Ever since the holidays I’ve found my days eaten up with errands and doctors’ appointments, grocery store trips and household chores like laundry and kitchen things. I look around my house and see all the things that need to be done. Physical therapy twice a week also takes a chunk out of my week. And sorting papers for the tax return looms as a big chunk of time. The result of all this is that by Friday night I’m exhausted and ready to sleep all weekend, which of course I won’t do. At seven in the morning, I’ll be wide awake.
Every night I swear I’ll go to bed by ten—I have yet to make it before about 11:15. I seem to get a second wind in the evening, get lost in whatever I’m doing, and keep thinking that any minute I’ll go to bed. It won’t happen, especially tonight when I have Jacob who likes to stay up late on weekend.
His mom comes home from a travel agent “fam” trip to Costa Rica tomorrow night. His dad is going to a party, although reluctantly because he has to go alone. So I’ve promised to fix Jordan salmon—which Christian won’t eat. I’m loving getting back in the kitchen more, even if it does make my back scream at me.
I’ll be glad to have Jordan home for lots of reasons, among them the fact that she wants to pack up my Christmas decorations herself—she’s tired of my grocery sacks and has brought plastic bins—one is already full of all the greens I took down. I doubt the rest will fit in the second bin, but I’m ready to have Christmas off my dining table. I think it’s all the first baby steps toward our consolidation or merging households—as we sort, things inevitably get messy. And I, who used to swoop through the house, picking up empty coffee cups and other detritus that bothered me, don’t have the energy for that. I note things that need to be done and think, “Tomorrow.” Really welcome the three-day weekend coming up.
Lest this sound like whining, I’ll admit that bizarre news items have convinced me we live in an age of loons. There’s a legislator in Tennessee who want to inspect the privates of every child before they use a restroom to make sure they go into the correct one for their gender. Apparently he’s concerned about transgender transgressions. How many transgender school children do you know? And I’m quite sure that’s against the law. We spend hours teaching children and grandchildren about inappropriate touching, and then this nut job comes along. I’ve noticed that Republicans seem particularly concerned with our privates and what we do with them.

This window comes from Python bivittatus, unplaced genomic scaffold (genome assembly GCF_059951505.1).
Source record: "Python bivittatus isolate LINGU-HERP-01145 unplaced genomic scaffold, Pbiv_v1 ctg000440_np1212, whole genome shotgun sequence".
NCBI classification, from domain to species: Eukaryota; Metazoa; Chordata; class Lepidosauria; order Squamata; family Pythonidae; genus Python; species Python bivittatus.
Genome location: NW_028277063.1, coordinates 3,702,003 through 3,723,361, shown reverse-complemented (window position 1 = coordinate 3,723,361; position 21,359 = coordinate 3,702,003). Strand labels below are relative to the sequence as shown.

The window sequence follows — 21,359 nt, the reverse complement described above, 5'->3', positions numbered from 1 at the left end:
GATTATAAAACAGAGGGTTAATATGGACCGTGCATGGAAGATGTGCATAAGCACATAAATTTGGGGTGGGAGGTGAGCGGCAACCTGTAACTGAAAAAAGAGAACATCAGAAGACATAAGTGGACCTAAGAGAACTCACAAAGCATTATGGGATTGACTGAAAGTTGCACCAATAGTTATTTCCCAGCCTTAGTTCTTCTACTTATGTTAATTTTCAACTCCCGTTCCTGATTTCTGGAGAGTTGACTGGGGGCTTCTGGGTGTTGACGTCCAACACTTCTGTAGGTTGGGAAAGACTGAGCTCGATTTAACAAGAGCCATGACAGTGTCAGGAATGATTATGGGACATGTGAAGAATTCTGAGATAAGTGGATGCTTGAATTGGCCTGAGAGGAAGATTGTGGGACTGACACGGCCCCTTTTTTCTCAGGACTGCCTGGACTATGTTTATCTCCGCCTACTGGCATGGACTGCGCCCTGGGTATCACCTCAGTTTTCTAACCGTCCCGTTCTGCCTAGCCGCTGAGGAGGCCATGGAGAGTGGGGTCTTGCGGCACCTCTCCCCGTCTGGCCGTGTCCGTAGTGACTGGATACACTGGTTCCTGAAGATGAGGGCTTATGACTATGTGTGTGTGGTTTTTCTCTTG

And now, in Texas, it’s legal to open-carry a weapon into a mental institution. How safe does that sound to you? We can’t do background checks but we can give mental patients a chance to snatch someone’s gun and open fire. Our Fort Worth Southwestern Exposition and Stock Show now also allows open carry with “certain restrictions,” though I never did see what those restrictions are. Sounds like a recipe for disaster, and one of the friends I had lunch with said sometimes she likes to go to the stock show but not this year. She has made a promise to herself not to enter any business that says “We welcome open carry” and to leave immediately if she finds herself in a business that allows it, signage or not. I so agree with her. It’s not that guns scare me—the people who parade them that scare me.
The same friend wondered aloud today if people were as crazy 500 years ago and concluded they probably were. We’re just seeing the 21st-century spin on it. I’m not so sure.
Okay, I’m going to bed and wake up in a happier frame of mind. Everyone needs to kvetch once in a while.